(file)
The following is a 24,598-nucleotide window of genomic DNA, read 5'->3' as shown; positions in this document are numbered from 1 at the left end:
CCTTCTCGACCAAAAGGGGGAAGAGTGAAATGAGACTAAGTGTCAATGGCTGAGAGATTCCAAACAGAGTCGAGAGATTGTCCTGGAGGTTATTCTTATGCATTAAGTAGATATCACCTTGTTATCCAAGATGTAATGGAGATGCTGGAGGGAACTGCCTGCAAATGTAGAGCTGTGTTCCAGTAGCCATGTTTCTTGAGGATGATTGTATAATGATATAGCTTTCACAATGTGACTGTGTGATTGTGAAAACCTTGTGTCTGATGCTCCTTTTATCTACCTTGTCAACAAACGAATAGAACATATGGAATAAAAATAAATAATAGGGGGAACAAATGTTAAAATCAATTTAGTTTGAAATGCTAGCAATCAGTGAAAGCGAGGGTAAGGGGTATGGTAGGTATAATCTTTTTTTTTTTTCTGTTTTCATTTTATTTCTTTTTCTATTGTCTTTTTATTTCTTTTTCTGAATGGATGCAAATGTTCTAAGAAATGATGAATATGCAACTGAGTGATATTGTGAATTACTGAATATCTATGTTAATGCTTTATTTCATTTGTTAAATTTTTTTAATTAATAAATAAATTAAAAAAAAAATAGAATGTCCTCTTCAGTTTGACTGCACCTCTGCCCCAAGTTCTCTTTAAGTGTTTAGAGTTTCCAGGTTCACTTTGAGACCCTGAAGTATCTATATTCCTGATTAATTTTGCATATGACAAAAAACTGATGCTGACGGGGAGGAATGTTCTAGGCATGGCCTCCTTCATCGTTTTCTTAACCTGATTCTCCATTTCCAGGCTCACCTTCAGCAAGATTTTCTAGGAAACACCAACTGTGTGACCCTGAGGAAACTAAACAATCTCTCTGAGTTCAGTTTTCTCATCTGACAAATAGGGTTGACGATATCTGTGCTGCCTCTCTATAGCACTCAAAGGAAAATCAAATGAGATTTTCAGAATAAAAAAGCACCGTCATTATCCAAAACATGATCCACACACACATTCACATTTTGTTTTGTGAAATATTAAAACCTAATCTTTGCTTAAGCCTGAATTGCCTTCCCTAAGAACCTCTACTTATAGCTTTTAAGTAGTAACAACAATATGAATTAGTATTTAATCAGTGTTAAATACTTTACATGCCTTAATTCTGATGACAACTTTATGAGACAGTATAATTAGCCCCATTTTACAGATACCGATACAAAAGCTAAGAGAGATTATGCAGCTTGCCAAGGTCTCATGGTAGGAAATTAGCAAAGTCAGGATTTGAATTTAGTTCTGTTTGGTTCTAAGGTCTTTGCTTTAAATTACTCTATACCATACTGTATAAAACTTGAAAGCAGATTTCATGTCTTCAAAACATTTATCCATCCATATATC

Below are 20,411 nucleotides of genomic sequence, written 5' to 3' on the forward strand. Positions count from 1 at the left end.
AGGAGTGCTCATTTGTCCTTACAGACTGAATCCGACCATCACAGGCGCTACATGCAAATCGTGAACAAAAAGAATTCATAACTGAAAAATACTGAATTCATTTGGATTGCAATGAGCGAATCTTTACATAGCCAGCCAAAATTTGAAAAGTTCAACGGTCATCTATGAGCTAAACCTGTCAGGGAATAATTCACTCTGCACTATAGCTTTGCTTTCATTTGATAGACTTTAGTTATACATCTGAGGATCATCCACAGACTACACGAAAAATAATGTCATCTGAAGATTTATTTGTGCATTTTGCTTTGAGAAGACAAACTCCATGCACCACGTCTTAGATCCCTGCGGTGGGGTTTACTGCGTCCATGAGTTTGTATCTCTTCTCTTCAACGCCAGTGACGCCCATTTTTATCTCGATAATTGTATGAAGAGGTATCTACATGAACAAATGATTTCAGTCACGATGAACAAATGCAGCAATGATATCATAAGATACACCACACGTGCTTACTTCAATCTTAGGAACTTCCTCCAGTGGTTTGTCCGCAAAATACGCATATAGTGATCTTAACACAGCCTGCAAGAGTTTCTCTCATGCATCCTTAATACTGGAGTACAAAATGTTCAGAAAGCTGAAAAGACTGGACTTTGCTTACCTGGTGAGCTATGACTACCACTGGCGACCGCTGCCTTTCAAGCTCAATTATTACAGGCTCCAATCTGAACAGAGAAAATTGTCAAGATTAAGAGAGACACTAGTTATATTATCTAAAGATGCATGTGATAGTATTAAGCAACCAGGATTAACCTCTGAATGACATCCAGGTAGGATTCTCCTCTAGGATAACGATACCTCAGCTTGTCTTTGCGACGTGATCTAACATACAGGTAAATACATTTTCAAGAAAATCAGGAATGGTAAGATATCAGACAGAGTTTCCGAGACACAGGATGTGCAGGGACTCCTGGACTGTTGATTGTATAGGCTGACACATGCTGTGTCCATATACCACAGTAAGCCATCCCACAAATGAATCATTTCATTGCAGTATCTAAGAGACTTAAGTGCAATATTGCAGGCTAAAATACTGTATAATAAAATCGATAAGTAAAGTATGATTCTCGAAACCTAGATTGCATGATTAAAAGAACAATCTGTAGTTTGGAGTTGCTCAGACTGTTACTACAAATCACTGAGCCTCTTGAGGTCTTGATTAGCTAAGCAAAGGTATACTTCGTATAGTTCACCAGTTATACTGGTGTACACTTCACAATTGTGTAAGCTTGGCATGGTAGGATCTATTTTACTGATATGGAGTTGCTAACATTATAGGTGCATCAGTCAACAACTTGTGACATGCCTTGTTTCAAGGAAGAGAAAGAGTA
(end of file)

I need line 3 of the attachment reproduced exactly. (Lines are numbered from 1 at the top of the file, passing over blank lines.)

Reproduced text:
Below are 20,411 nucleotides of genomic sequence, written 5' to 3' on the forward strand. Positions count from 1 at the left end.